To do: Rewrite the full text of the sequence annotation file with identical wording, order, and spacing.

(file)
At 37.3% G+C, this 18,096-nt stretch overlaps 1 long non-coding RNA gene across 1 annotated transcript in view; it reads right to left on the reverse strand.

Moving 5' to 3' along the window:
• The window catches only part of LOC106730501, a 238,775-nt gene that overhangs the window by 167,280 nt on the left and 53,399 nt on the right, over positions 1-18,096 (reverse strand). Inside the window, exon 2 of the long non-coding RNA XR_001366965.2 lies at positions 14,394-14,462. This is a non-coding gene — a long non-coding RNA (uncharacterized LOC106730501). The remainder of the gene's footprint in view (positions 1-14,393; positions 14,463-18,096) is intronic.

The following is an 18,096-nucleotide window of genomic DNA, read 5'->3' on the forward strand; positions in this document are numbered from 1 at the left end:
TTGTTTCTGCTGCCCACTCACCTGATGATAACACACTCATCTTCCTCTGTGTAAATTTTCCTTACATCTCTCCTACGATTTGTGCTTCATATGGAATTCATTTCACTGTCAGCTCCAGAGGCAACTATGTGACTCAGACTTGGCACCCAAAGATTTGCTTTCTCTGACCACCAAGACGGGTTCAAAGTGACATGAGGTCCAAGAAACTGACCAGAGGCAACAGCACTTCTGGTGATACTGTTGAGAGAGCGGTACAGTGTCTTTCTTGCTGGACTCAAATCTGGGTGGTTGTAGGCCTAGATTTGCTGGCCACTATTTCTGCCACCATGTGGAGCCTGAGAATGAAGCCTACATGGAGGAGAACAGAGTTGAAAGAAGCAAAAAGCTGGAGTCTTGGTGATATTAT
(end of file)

At 37.3% G+C, this 18,096-nt stretch overlaps 1 long non-coding RNA gene across 1 annotated transcript in view; it reads right to left on the reverse strand.

Moving 5' to 3' along the window:
• The window catches only part of LOC106730501, a 238,775-nt gene that overhangs the window by 167,280 nt on the left and 53,399 nt on the right, over positions 1-18,096 (reverse strand). Inside the window, exon 2 of the long non-coding RNA XR_001366965.2 lies at positions 14,394-14,462. This is a non-coding gene — a long non-coding RNA (uncharacterized LOC106730501). The remainder of the gene's footprint in view (positions 1-14,393; positions 14,463-18,096) is intronic.

The following is an 18,096-nucleotide window of genomic DNA, read 5'->3' on the forward strand; positions in this document are numbered from 1 at the left end:
TTGTTTCTGCTGCCCACTCACCTGATGATAACACACTCATCTTCCTCTGTGTAAATTTTCCTTACATCTCTCCTACGATTTGTGCTTCATATGGAATTCATTTCACTGTCAGCTCCAGAGGCAACTATGTGACTCAGACTTGGCACCCAAAGATTTGCTTTCTCTGACCACCAAGACGGGTTCAAAGTGACATGAGGTCCAAGAAACTGACCAGAGGCAACAGCACTTCTGGTGATACTGTTGAGAGAGCGGTACAGTGTCTTTCTTGCTGGACTCAAATCTGGGTGGTTGTAGGCCTAGATTTGCTGGCCACTATTTCTGCCACCATGTGGAGCCTGAGAATGAAGCCTACATGGAGGAGAACAGAGTTGAAAGAAGCAAAAAGCTGGAGTCTTGGTGATATTAT